The UK's record on tackling human trafficking is "not very inspiring" and must be rectified with new legislation, Conservative peer Lord McColl of Dulwich has said.
Opening debate on his Human Trafficking (Further Provisions and Support for Victims) Bill at second reading on 25 November 2011, Lord McColl listed a series of examples of the harm done to victims of trafficking.
He was aware of the case of a British woman who had been lured to Italy by her boyfriend and then forced into prostitution so that he could pay down debts owed to drug dealers, Lord McColl told peers.
Another woman was so haunted by abuse at the hands of traffickers that she was too scared to sleep in her bed and slept on the coach instead, he said.
Yet another suffers from "night terrors" and flashbacks, and another still had to undergo four abortions as a result of her experiences in a brothel, he added.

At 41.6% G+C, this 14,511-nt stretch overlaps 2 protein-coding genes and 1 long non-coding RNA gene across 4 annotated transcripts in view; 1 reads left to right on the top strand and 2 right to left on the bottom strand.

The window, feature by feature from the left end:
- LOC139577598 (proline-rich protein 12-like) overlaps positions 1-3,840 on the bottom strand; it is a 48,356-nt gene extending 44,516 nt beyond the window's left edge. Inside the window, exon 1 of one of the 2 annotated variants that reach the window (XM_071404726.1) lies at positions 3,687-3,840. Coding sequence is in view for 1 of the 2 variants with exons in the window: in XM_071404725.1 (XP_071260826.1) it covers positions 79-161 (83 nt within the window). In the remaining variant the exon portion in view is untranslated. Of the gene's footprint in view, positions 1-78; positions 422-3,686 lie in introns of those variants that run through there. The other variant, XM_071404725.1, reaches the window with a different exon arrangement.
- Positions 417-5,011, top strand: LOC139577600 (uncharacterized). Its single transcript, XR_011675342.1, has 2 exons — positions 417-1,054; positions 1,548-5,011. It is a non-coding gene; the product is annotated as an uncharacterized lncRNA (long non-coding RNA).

"Meeting the victims of trafficking is a deeply sobering experience," he summarised.
The Conservative peer praised the coalition's "good intentions" on dealing with human trafficking, citing as evidence its recent decision to sign up to the EU Directive on Human Trafficking.
But he emphasised the need for "appropriate legislative changes to give effect to our good intentions".
His bill would rise to this challenge, he argued, by providing compensation, accommodation, and medical - including psychological - assistance to victims.
The legislation would also seek to improve the "entirely inadequate" safety measures in place for trafficked children, among whom Lord McColl warned there was a "very high disappearance rate", leading to fears that many were being re-trafficked.
Responding to the debate, Home Office minister Lord Henley praised Lord McColl's commitment to the subject, but he said the government would bring forward its own legislation to deal with many of his concerns.
Lord Henley said ministers believed that some of the measures in Lord McColl's bill were "unnecessary" because they went beyond the scope of the EU directive.